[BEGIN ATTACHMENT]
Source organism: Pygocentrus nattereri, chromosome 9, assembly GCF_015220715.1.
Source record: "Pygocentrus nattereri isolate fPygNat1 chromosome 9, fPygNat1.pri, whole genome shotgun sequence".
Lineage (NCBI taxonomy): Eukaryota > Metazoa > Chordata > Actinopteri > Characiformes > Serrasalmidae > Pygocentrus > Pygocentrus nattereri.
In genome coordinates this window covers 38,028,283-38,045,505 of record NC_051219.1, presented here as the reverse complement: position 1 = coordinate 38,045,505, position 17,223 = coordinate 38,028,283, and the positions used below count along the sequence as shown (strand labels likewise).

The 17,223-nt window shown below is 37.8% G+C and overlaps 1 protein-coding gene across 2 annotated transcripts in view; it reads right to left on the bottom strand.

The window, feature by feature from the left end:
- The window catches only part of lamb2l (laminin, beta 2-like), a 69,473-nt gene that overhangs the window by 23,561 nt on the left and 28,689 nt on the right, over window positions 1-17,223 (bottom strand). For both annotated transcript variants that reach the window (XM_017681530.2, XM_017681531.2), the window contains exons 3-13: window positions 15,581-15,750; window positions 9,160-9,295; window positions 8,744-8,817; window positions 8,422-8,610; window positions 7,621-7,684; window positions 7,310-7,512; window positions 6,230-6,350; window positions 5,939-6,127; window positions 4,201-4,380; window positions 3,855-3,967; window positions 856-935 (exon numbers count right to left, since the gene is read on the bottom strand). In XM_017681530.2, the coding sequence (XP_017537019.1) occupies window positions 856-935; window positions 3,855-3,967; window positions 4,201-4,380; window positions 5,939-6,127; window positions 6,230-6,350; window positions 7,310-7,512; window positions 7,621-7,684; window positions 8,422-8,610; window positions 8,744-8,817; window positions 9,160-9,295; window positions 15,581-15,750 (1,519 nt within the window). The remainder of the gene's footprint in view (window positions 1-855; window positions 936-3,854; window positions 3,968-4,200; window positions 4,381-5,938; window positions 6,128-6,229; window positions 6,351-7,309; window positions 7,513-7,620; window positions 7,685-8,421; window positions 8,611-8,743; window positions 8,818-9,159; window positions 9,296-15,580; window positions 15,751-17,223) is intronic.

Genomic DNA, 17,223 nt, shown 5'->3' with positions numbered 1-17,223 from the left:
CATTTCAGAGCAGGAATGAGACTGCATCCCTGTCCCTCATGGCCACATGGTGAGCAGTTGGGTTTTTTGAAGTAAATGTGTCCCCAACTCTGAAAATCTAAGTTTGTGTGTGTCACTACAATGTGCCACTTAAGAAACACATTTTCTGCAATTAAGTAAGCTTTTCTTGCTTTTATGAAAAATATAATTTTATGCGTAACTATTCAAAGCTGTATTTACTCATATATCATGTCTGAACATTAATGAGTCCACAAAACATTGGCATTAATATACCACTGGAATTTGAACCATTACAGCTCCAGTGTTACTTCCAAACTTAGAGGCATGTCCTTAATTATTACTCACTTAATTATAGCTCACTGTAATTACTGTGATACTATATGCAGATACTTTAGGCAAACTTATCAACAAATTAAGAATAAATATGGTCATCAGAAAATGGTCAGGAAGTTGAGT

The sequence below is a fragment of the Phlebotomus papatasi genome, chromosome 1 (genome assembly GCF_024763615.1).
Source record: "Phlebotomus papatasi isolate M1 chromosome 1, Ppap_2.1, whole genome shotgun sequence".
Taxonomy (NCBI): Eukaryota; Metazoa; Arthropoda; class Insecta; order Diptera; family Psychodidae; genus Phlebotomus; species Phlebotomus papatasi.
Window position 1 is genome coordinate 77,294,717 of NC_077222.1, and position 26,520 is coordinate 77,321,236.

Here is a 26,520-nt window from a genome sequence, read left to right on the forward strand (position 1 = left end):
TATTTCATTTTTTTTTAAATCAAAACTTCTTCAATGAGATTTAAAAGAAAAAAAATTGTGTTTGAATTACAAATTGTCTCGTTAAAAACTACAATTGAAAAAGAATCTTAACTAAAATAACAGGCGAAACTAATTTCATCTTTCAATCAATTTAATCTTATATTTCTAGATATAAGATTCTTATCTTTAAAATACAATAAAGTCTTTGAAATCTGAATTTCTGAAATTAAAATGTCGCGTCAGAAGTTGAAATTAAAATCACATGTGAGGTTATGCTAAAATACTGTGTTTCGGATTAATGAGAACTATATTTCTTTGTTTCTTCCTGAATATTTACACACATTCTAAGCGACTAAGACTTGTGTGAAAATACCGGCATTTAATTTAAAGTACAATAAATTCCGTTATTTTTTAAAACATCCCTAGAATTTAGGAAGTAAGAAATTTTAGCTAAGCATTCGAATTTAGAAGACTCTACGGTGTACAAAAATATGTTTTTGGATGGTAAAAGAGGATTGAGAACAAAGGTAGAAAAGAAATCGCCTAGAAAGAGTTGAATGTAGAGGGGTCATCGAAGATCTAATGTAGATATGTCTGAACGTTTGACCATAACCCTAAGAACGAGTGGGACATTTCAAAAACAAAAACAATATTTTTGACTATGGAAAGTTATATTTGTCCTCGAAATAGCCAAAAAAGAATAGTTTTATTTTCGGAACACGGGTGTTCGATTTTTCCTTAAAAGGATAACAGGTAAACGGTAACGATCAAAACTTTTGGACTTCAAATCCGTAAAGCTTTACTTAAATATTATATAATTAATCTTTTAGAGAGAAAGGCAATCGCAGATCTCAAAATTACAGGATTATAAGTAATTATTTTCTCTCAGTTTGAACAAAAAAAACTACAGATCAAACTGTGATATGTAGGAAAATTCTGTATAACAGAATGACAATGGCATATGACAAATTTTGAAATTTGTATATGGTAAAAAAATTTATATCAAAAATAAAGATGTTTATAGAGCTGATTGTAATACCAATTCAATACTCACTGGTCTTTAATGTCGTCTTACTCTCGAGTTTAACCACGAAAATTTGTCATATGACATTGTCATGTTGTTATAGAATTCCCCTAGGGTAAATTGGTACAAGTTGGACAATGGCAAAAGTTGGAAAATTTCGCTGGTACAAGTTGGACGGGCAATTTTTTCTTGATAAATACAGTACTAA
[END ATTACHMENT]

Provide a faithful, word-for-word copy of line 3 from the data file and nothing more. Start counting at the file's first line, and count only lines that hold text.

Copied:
Lineage (NCBI taxonomy): Eukaryota > Metazoa > Chordata > Actinopteri > Characiformes > Serrasalmidae > Pygocentrus > Pygocentrus nattereri.